IT IS now the middle of July, still raining and have just read about the exorbitant remuneration packages paid to, and accepted by, the high priced ‘help' in Ivory Towers.
Feeling thoroughly hacked off; I wanted to write something cheerful just to lift my own spirits and hopefully those who take time to read it. Then I remembered something and smiled, so hopefully, will others.
Pushing a bicycle
Phil had just taken the trip boat Stafford over to the public 48 hour moorings to allow customers to moor on the wharf side and was walking back to the yard along the towpath when a man, pushing a bicycle, approached from under Bridge 65.
Phil, sharp as ever, noticed a couple of unusual things. Firstly, the man, dressed in a blue sweat-shirt and shorts, (not unusual on a rare dry day in June), was carrying two almost full black bin bags. Secondly, strapped to the bike crossbar was a sweeping brush.
Being of a curious nature and seeing the man stop and pick up some rubbish, Phil asked what he was about. The man explained that he was 'just having a tidy-up'. The man went on to show Phil the contents of the two bags, one now full of rubbish and the other full of drink cans. All this having been collected on the short stretch of the Staffs & Worcs Canal towpath between Aldersley Junction and Bridge 65 (approximately 800 metres)!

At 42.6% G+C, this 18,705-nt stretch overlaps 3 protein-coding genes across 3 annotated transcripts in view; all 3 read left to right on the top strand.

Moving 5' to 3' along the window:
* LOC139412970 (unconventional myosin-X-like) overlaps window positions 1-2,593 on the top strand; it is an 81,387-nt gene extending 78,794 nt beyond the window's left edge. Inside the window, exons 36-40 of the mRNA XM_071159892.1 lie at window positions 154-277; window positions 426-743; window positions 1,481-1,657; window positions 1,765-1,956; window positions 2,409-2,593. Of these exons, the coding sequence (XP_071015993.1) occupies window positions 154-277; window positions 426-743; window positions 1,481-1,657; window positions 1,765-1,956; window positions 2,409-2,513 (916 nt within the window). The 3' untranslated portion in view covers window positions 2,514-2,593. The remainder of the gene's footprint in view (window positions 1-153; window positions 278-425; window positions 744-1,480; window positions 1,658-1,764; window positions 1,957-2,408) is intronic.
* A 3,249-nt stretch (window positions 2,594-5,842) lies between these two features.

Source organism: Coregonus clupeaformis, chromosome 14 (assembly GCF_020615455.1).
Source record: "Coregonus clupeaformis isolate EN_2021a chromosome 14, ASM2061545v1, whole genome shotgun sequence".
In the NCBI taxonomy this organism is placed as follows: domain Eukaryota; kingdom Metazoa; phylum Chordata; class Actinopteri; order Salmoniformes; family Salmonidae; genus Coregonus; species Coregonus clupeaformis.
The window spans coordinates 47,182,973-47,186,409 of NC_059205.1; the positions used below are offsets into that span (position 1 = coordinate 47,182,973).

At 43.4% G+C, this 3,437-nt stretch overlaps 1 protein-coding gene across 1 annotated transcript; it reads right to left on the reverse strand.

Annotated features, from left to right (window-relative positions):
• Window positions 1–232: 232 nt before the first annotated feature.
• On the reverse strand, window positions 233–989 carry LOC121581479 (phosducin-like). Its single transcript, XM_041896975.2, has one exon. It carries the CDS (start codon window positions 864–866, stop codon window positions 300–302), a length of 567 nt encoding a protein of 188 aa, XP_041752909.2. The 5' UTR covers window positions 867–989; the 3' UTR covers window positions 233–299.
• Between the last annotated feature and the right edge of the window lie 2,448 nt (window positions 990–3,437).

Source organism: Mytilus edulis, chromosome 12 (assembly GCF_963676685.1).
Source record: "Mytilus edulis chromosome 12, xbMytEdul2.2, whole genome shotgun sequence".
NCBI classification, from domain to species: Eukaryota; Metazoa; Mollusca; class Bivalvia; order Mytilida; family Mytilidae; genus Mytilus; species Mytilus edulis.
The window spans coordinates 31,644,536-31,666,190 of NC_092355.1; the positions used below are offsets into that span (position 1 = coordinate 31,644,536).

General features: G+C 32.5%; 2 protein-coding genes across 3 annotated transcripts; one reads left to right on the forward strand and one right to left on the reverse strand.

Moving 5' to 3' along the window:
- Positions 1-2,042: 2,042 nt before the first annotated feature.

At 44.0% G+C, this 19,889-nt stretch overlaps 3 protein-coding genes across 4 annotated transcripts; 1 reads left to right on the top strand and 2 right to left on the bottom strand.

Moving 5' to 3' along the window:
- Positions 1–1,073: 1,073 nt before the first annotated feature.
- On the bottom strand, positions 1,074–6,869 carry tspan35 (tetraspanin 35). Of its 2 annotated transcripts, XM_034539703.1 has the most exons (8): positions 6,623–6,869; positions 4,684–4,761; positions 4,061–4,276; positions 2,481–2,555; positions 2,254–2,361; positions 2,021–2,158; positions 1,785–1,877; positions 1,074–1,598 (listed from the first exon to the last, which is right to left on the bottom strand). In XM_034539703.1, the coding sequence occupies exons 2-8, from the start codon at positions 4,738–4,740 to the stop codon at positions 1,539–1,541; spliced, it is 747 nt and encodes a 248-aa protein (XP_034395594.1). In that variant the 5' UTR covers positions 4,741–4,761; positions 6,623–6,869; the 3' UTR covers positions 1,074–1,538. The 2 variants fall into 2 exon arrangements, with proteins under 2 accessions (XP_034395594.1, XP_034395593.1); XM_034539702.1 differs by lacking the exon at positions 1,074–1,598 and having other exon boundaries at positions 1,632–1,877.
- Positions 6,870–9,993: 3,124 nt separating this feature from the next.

Phil offered to take the bag of cans to add to our re-cycling collection and directed the man to the British Waterway (not yet CART) skips at Autherley Junction. The offer was accepted, with the man continuing on towards the junction and Phil returning to the yard with the cans.
That same afternoon, I was steering Stafford, now with passengers, past Autherley Junction towards Coven when I spotted this same man, dressed as Phil described, picking up more rubbish on the North side of the Shroppie entrance. I called across to him and told him he deserved a medal to which he just smiled. About 90 minutes later, when returning with Stafford towards the yard, there was this same man actually sweeping the paved towpath under Blaydon Road Bridge (66)!
Some things about this occurrence stick in my mind. There were no signs, no yellow jackets, no hard hats, no lifejackets and no supervisors. In fact I cannot even recall if the chap wore boots or trainers!
We have not seen this chap before or since and have no idea if he was affiliated to any organisation or charity. All we know is that he did a very fine job without any obvious reward or recognition. A true volunteer! Many people reading this will think that I am making it up for a good story but please take my word—it is true.